Objects too have agency

Posted: February 6, 2012 by lynndts403 in Feb 8

From what I could gather from “Objects too have agency”, Latour seems to seriously question the work of sociologists and aims to redefine the notion of agency to include objects as actors. He states “anything that does modify a state of affairs by making a difference is an actor (71)”; he argues that ‘social skills’ alone fall short in maintaining power rather it is objects that allows power to last and expand.

Throughout the chapter, he emphasizes the intertwined relationship between society and objects and the need to grasp the concept of objects having agency in order to better comprehend domination in our social structures.

In addition, Latour uses Actor-Network- Theory to illustrate the connectedness of objects with people; he is quick to point out that objects do not replace human actors but rather supplement the action; whether things influence, forbid or render.  Furthermore, he claims that the goal of ANT is to expand the list and alter shapes of the construct as contributors and include them as a long-lasting whole.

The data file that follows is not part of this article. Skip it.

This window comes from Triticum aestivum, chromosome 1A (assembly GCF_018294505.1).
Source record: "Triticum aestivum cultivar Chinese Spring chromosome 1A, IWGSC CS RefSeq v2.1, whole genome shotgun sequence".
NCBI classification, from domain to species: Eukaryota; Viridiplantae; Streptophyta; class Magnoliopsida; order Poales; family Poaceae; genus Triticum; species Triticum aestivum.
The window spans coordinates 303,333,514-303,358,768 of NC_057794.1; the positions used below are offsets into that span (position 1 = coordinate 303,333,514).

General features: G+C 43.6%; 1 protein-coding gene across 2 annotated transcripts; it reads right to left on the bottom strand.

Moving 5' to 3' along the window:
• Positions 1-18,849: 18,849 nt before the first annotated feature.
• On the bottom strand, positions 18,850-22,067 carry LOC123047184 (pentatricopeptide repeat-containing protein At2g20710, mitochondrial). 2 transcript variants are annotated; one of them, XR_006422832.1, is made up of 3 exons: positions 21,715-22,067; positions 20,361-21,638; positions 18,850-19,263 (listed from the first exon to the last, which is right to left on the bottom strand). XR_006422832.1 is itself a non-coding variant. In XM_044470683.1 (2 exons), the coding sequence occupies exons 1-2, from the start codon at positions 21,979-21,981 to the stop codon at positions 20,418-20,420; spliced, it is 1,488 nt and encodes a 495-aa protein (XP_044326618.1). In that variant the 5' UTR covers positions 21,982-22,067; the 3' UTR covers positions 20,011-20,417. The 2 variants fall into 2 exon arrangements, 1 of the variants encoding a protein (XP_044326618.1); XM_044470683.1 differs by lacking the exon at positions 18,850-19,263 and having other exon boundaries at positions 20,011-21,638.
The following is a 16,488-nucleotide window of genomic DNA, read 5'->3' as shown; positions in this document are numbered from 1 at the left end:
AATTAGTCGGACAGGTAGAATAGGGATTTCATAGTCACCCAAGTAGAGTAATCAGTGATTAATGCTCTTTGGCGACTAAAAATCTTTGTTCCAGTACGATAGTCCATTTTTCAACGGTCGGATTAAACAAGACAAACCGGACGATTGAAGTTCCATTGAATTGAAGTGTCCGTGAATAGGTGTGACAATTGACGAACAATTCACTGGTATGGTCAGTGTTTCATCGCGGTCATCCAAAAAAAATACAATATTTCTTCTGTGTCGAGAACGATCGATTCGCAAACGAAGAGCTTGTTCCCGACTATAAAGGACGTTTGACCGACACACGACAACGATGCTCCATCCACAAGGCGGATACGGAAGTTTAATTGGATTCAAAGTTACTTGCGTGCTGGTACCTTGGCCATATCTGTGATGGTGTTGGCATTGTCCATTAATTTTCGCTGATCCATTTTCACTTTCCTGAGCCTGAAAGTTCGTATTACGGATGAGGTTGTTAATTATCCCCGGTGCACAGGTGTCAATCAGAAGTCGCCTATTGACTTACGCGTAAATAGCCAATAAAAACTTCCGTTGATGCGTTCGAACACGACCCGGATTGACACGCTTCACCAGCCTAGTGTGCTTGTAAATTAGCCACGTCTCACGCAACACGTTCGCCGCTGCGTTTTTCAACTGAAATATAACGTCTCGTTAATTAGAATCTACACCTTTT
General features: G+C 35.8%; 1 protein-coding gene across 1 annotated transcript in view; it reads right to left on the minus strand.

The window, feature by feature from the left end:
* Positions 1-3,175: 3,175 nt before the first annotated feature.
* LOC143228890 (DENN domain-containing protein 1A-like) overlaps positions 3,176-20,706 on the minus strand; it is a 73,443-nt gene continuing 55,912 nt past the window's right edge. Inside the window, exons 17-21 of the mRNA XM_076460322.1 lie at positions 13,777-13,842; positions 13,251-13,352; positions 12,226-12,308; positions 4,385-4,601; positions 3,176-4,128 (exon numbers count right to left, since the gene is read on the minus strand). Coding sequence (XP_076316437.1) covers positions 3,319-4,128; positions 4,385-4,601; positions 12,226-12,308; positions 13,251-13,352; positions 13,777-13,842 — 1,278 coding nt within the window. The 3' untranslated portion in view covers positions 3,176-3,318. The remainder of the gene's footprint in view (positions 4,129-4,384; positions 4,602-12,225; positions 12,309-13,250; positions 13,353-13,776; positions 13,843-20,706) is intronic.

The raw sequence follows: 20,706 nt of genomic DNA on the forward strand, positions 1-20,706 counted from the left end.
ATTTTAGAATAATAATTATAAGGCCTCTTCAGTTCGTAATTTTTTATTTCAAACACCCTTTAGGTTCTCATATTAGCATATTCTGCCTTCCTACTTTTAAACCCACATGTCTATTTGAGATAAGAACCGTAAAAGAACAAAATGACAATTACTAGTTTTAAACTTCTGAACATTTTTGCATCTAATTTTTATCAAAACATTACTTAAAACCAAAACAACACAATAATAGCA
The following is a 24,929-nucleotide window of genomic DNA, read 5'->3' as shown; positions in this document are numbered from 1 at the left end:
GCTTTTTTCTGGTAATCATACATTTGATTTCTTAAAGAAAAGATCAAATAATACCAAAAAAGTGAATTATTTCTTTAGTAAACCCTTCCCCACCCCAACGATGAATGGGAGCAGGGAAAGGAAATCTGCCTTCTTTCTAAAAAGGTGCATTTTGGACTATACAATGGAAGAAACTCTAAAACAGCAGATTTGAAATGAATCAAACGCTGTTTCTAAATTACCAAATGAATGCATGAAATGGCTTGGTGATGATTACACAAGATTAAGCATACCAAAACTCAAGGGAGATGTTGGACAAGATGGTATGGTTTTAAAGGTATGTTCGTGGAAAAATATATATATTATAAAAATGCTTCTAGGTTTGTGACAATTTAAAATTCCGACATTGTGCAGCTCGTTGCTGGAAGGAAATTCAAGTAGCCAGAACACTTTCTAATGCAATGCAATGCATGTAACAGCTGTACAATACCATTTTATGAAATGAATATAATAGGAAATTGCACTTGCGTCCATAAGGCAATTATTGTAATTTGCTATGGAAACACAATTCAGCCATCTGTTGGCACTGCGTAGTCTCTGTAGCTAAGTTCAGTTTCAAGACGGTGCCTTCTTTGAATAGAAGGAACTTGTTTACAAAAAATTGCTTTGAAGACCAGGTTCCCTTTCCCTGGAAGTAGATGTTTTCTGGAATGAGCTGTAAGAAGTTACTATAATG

I found this reading particularly difficult to comprehend; often finding myself lost in his arguments and sometimes even struggling to find the key points in major sections of what seems to come across like an academic ‘rant’. However, I do feel that Latour was successful in using examples to supplement some of his arguments.

Questions:

1. Does Latour’s arguments render a re-evaluation of sociology and their approaches to studying societies?

2. Since Latour states that “anything that does modify a state of affairs by making a difference is an actor”.  Could an actor include non-material objects such as animals?

 

 

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Comments
  1. Lynn,

    I agree that Latour’s argument did come off as an ‘academic rant’ to a large extent. In fact, I think it was a defining feature of this reading that made it stand out (and also a little entertaining). He parenthisizes his ‘rant’ by stating that he does not want to sound ‘polemic’, but ends up dong so anyway. I particularly enjoyed the subsection titled “Who has forgotten power relations?”, where he attributes the failure of traditional sociologists to issues concerning ‘department independence’, ‘grant money’, etc. In this sense, I think your use of the word ‘academic rant’ is apt.

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